A delightful, simple and tasty potato gratin with a layers of flavor thanks to pickled herring, onions and Gruyere. A traditional Swedish casserole, this version is made fancy by serving in acorn squash rings and topped with cheese.
Janssons Temptation is a simple, yet plate-licking side dish you are going to want double helpings of. This dish is common in Smorgasbords, a Swedish buffet with a lot of hot and cold dishes. It is also served on special occasions as it is a favorite among Swedes and easy to make. The dish itself is not that old. It was invented by a writers mother. Gunnar Stigmark wrote about his mothers dish she served at a society function. When asked the name of the dish, she replied Janssons Frestelse, or Janssons Temptation, a popular movie from 1928.
It is likely there were many variations of this dish before it had a name associated with it as root vegetables and fish are common to Scandinavian cuisine. But it took the pen of a devoted son to give a name to this wonderful dish which spread into cookbooks and kitchens around the World.
My version of this Swedish classic potato casserole is inspired from the book Cooking the Scandinavian Way by Elna Adlerbert. It is a delightful, vintage cookbook from 1961 with scores of easy, Swedish recipes. I have also made Swedish Almond Cookies from this cookbook. I may devote the next 12 months trying every recipe in this book. If you can find a copy of this book, I highly recommend you add this to your cookbook repertoire.
A note about the fish. I used pickled herring in this recipe. Most Americans use anchovies because sprats are hard to find and there is some confusion about sprats as the Swedish word for sprats is ansjovis. Swedish sprats are a fish similar to anchovies but pickled in sugar and spices so your Janssons Temptation will have a slightly different but distinctive flavor to it. Pickled Herring is a great substitute for the sprats and I prefer this to anchovies. So try pickled herring first, which is usually easy to find in jars next to lox, smoked fish, in the butcher sections of most markets in the US. If by any chance you can find Swedish Ansjovis, by all means, please use that, in fact stock up!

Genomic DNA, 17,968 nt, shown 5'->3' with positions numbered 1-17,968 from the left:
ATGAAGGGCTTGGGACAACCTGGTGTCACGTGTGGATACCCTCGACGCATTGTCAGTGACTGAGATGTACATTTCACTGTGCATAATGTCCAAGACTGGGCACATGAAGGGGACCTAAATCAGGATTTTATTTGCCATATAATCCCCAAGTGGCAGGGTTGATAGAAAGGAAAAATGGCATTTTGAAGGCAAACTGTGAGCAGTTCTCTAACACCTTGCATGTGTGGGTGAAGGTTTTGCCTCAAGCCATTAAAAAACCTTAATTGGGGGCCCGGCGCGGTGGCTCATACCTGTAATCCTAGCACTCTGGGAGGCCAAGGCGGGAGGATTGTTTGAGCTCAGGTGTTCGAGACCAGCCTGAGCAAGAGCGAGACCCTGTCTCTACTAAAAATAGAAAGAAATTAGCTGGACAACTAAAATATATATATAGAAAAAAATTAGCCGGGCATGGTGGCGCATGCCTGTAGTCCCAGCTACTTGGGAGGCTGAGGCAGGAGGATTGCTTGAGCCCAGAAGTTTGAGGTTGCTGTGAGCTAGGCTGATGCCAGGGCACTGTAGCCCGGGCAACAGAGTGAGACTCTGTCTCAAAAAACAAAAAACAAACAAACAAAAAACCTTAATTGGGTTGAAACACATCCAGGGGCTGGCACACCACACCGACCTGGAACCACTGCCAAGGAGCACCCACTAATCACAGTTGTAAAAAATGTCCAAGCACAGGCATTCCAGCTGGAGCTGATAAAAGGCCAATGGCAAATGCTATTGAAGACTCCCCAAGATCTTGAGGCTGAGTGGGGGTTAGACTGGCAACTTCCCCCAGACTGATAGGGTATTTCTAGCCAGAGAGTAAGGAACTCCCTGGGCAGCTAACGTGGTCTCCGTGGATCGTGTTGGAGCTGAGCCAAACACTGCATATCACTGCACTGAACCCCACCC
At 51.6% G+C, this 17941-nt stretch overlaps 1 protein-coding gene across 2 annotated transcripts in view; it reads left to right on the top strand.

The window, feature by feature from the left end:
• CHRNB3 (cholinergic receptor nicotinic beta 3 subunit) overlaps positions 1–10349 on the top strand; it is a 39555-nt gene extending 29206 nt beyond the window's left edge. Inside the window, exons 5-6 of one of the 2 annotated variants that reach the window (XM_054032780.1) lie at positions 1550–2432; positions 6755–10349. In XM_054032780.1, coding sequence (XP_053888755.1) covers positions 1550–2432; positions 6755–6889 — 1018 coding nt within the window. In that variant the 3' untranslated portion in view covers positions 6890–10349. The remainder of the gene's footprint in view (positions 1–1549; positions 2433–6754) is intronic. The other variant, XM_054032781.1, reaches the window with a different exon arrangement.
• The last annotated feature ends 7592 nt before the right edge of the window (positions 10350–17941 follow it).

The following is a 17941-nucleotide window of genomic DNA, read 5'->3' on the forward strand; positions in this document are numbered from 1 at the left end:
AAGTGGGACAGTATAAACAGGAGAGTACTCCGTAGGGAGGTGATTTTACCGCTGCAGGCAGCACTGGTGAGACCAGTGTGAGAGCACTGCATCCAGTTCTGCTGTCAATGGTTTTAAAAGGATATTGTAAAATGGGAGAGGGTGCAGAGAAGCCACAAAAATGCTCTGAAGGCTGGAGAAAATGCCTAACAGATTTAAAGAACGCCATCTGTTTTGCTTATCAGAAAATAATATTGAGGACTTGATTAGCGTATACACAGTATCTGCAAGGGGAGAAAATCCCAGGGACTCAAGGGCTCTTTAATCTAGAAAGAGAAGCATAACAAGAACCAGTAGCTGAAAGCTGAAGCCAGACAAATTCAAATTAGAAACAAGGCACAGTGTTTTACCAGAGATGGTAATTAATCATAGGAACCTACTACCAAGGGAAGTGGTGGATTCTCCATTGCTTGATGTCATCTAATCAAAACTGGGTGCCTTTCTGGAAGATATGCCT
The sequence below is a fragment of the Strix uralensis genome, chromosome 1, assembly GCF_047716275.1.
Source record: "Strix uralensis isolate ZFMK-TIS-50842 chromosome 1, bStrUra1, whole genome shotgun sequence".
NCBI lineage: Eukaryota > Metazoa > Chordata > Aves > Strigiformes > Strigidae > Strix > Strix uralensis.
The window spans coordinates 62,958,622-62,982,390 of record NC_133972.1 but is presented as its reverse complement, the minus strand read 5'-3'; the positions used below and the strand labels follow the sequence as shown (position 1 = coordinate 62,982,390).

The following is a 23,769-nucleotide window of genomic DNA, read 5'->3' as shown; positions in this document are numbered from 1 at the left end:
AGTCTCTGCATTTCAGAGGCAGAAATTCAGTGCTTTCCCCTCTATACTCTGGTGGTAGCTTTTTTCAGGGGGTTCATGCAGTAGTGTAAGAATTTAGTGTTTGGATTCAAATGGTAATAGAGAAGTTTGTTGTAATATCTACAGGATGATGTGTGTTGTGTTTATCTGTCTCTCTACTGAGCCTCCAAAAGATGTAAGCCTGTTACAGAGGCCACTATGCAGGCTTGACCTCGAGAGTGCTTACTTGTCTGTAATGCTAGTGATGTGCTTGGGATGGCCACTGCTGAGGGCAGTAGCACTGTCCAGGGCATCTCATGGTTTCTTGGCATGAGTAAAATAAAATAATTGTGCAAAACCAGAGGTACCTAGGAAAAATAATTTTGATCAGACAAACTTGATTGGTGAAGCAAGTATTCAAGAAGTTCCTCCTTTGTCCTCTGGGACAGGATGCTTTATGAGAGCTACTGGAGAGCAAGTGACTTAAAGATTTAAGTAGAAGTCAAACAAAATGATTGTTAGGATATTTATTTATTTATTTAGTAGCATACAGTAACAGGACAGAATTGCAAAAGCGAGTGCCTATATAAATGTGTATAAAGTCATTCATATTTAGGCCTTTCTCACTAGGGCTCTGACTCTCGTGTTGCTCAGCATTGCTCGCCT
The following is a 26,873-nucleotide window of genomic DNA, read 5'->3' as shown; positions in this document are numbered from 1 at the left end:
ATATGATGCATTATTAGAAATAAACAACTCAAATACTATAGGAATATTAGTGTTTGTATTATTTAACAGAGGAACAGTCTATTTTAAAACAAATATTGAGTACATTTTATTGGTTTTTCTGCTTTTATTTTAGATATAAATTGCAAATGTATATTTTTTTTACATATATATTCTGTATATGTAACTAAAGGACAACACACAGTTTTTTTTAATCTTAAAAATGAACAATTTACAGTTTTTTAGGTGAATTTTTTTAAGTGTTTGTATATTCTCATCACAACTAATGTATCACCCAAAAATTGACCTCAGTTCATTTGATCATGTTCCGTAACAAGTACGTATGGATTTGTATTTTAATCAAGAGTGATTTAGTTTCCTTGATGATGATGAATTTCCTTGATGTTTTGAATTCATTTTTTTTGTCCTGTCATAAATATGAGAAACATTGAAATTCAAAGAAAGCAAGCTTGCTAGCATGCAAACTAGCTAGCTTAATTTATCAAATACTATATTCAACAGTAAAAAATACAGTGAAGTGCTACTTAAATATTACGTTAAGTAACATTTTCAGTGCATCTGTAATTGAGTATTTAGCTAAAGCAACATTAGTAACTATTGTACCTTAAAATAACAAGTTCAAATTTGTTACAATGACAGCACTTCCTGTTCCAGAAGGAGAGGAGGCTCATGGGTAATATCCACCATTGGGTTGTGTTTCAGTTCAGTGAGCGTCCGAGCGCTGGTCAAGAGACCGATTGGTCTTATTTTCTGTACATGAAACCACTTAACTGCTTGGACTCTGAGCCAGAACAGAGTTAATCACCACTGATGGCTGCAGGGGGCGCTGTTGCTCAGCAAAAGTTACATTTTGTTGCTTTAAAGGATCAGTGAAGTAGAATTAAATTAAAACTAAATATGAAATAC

I served this in a slice of acorn squash and covered with Gruyere. If you want the traditional recipe, just omit the squash and cheese and serve in a casserole dish shown at the end of this post. The rest of the cooking ingredients and methods are the same.
Why did I use squash? Because I have had this squash staring at me for two weeks on my counter and I thought it was about time to cook it. My husband seems to approve, he walked by while I was putting this in the oven and he said, “Oh we’re eating fancy tonight”. Um, I’ll take that as a win!
Cut the acorn squash into 1 inch slices and cut out the seeds.
Place the fish in the cream and smash with fork and stir to homogenize the sauce.
Mix all ingredients in a large bowl.
Scoop up the potato mixture into the squash rings and top with cheese. Any left over potato mixture can go into a casserole and baked along side the squash.
The extra mixture cooked in a casserole, the traditional Swedish way.
A traditional Swedish potato and onion casserole served with acorn squash and topped with Gruyere.
- 2 cups of waxy or red potatoes, sliced thin
- 1 medium yellow onion, sliced thin
- 2 fillets of pickled herring or a small tin of Swedish pickled sprats
- 1 cup of heavy cream
- 4 Tbs of salted butter
- 2 acorn squash sliced into 1 inch rings
- 6 oz gruyere, shredded
- Preheat oven to 400F.
- Place potatoes and onions in a large bowl.
- Add fish to cream in a small bowl and mash fish with fork and stir.
- Pour cream and fish mixture into potato mixture and stir to combine.
- Place squash rings in a baking dish or on rimmed baking sheet.
- Scoop mixture from large bowl into rings, dot with butter and top with cheese.
- Cover loosely with foil and bake 45 minutes, or until squash is fork tender, uncover and cook 15 minutes more, or until golden brown on top.
- Serve and enjoy!